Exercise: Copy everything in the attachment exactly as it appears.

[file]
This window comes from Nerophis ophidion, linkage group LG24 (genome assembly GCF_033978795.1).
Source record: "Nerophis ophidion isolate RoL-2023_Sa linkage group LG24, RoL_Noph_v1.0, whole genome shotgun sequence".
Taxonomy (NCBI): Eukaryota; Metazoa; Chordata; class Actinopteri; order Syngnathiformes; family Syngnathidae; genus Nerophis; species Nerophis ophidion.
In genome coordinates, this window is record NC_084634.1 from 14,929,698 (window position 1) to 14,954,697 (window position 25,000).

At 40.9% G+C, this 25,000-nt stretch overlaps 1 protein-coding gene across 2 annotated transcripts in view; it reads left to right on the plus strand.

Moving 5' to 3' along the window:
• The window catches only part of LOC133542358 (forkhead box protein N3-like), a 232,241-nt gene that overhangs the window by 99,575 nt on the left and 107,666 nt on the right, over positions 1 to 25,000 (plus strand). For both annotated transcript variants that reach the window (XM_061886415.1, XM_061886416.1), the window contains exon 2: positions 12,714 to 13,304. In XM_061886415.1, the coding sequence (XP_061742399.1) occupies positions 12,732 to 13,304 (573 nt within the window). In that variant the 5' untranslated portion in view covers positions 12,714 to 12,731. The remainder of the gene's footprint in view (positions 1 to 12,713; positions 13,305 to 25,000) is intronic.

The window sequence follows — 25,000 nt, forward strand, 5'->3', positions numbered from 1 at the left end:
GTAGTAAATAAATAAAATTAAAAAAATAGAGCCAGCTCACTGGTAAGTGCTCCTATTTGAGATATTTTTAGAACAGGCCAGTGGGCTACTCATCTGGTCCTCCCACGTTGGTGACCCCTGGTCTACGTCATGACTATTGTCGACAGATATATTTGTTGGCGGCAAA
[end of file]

This window comes from Nerophis ophidion, linkage group LG24 (genome assembly GCF_033978795.1).
Source record: "Nerophis ophidion isolate RoL-2023_Sa linkage group LG24, RoL_Noph_v1.0, whole genome shotgun sequence".
Taxonomy (NCBI): Eukaryota; Metazoa; Chordata; class Actinopteri; order Syngnathiformes; family Syngnathidae; genus Nerophis; species Nerophis ophidion.
In genome coordinates, this window is record NC_084634.1 from 14,929,698 (window position 1) to 14,954,697 (window position 25,000).

At 40.9% G+C, this 25,000-nt stretch overlaps 1 protein-coding gene across 2 annotated transcripts in view; it reads left to right on the plus strand.

Moving 5' to 3' along the window:
• The window catches only part of LOC133542358 (forkhead box protein N3-like), a 232,241-nt gene that overhangs the window by 99,575 nt on the left and 107,666 nt on the right, over positions 1 to 25,000 (plus strand). For both annotated transcript variants that reach the window (XM_061886415.1, XM_061886416.1), the window contains exon 2: positions 12,714 to 13,304. In XM_061886415.1, the coding sequence (XP_061742399.1) occupies positions 12,732 to 13,304 (573 nt within the window). In that variant the 5' untranslated portion in view covers positions 12,714 to 12,731. The remainder of the gene's footprint in view (positions 1 to 12,713; positions 13,305 to 25,000) is intronic.

The window sequence follows — 25,000 nt, forward strand, 5'->3', positions numbered from 1 at the left end:
GTAGTAAATAAATAAAATTAAAAAAATAGAGCCAGCTCACTGGTAAGTGCTCCTATTTGAGATATTTTTAGAACAGGCCAGTGGGCTACTCATCTGGTCCTCCCACGTTGGTGACCCCTGGTCTACGTCATGACTATTGTCGACAGATATATTTGTTGGCGGCAAA